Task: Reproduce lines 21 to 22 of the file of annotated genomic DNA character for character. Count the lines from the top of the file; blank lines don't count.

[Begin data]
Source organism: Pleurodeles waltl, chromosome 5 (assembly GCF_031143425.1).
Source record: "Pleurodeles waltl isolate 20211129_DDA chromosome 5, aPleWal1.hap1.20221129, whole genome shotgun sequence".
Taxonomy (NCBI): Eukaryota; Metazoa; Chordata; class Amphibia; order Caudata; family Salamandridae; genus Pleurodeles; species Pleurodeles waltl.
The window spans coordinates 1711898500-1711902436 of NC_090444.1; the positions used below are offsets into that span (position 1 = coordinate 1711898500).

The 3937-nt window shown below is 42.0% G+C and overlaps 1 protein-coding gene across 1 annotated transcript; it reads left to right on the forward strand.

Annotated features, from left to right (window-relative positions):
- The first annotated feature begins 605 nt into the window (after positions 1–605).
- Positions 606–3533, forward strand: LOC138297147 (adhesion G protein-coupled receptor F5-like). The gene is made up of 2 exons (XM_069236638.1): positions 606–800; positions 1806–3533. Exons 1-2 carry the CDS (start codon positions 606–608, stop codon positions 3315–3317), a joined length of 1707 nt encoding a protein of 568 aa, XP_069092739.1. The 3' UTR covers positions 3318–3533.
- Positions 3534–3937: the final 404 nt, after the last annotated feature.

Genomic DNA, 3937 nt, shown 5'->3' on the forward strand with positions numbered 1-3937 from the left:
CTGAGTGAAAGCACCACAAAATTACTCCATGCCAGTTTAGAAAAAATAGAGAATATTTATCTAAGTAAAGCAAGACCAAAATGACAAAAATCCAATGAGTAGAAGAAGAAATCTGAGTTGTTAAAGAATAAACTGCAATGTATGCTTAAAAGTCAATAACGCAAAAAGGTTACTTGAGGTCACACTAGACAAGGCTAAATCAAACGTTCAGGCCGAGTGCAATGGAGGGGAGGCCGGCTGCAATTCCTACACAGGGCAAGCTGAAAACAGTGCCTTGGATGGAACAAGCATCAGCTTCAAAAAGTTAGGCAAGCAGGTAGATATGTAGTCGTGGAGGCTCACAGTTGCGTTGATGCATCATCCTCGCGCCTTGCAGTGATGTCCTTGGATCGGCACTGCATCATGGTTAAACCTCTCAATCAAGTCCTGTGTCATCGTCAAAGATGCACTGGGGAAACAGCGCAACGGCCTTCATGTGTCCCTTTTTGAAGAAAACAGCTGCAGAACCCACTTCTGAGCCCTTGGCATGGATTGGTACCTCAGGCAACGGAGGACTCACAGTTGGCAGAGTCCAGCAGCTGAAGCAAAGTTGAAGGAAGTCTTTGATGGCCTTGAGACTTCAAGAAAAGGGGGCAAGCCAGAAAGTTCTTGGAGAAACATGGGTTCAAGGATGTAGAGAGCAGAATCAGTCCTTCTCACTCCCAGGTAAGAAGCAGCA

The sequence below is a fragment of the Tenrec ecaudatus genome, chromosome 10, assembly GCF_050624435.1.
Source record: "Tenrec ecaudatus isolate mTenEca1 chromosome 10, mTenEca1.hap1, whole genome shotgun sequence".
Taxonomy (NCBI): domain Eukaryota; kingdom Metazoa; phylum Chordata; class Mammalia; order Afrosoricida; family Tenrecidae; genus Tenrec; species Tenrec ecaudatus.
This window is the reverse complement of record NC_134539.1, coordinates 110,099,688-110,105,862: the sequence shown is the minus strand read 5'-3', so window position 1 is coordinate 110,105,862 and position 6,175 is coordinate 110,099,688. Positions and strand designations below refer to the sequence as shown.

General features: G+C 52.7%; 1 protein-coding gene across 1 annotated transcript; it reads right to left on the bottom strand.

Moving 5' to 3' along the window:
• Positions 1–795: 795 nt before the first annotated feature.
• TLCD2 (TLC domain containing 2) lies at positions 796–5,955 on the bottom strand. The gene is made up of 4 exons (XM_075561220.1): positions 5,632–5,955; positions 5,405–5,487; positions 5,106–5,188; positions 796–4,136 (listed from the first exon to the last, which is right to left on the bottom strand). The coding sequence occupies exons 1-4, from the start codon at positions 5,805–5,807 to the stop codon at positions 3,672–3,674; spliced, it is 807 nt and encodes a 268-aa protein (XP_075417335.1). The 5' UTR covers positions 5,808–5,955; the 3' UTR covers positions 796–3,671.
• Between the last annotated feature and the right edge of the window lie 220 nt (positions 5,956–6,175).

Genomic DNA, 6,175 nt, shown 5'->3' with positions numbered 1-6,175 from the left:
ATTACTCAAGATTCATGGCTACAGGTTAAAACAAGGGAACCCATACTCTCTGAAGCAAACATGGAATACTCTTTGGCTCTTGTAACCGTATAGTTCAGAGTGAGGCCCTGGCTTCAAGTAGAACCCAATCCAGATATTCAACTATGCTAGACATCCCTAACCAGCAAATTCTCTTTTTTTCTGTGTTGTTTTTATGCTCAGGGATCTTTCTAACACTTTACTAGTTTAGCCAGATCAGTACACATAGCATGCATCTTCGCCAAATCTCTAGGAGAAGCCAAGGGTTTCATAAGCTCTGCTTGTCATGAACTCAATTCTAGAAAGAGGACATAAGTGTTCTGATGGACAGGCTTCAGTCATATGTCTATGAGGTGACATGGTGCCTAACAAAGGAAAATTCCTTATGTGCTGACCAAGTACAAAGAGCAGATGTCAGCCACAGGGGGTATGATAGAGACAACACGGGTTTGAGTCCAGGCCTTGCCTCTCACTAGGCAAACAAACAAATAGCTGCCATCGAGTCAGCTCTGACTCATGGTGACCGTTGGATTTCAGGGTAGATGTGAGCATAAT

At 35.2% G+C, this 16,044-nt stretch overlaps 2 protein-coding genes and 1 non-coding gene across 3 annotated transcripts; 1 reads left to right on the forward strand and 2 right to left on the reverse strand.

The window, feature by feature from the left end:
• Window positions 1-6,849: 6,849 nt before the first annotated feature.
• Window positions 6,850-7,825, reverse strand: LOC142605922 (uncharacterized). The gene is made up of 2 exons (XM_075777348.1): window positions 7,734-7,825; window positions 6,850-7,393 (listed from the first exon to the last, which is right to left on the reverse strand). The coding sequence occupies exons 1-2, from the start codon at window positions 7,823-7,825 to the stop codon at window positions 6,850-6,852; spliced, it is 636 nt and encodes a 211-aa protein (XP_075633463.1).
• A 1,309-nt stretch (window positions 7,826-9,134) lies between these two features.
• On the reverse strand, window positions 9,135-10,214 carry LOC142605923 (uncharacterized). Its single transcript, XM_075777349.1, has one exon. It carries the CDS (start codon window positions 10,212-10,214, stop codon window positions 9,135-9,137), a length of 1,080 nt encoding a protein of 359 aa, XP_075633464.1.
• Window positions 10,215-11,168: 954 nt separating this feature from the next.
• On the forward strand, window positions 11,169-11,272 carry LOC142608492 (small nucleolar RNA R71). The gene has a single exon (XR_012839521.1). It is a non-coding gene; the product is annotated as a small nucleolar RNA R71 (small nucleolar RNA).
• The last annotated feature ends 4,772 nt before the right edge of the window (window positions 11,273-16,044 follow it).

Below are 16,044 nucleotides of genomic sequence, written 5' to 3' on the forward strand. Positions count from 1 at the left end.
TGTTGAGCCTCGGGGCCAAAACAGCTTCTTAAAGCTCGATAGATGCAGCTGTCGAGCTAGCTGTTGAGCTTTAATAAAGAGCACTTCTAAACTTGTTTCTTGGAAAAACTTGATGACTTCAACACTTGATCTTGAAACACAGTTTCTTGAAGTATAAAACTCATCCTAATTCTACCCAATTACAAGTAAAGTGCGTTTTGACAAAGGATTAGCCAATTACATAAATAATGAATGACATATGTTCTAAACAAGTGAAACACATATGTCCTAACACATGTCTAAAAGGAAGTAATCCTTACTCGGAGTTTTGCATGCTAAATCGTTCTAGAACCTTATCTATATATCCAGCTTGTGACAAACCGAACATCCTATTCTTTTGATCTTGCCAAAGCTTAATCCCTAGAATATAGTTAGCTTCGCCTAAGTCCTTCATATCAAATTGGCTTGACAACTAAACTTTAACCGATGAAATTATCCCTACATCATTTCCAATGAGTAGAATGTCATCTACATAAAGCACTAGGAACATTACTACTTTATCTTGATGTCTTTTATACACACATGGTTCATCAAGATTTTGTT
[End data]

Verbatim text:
Genomic DNA, 6,175 nt, shown 5'->3' with positions numbered 1-6,175 from the left:
ATTACTCAAGATTCATGGCTACAGGTTAAAACAAGGGAACCCATACTCTCTGAAGCAAACATGGAATACTCTTTGGCTCTTGTAACCGTATAGTTCAGAGTGAGGCCCTGGCTTCAAGTAGAACCCAATCCAGATATTCAACTATGCTAGACATCCCTAACCAGCAAATTCTCTTTTTTTCTGTGTTGTTTTTATGCTCAGGGATCTTTCTAACACTTTACTAGTTTAGCCAGATCAGTACACATAGCATGCATCTTCGCCAAATCTCTAGGAGAAGCCAAGGGTTTCATAAGCTCTGCTTGTCATGAACTCAATTCTAGAAAGAGGACATAAGTGTTCTGATGGACAGGCTTCAGTCATATGTCTATGAGGTGACATGGTGCCTAACAAAGGAAAATTCCTTATGTGCTGACCAAGTACAAAGAGCAGATGTCAGCCACAGGGGGTATGATAGAGACAACACGGGTTTGAGTCCAGGCCTTGCCTCTCACTAGGCAAACAAACAAATAGCTGCCATCGAGTCAGCTCTGACTCATGGTGACCGTTGGATTTCAGGGTAGATGTGAGCATAAT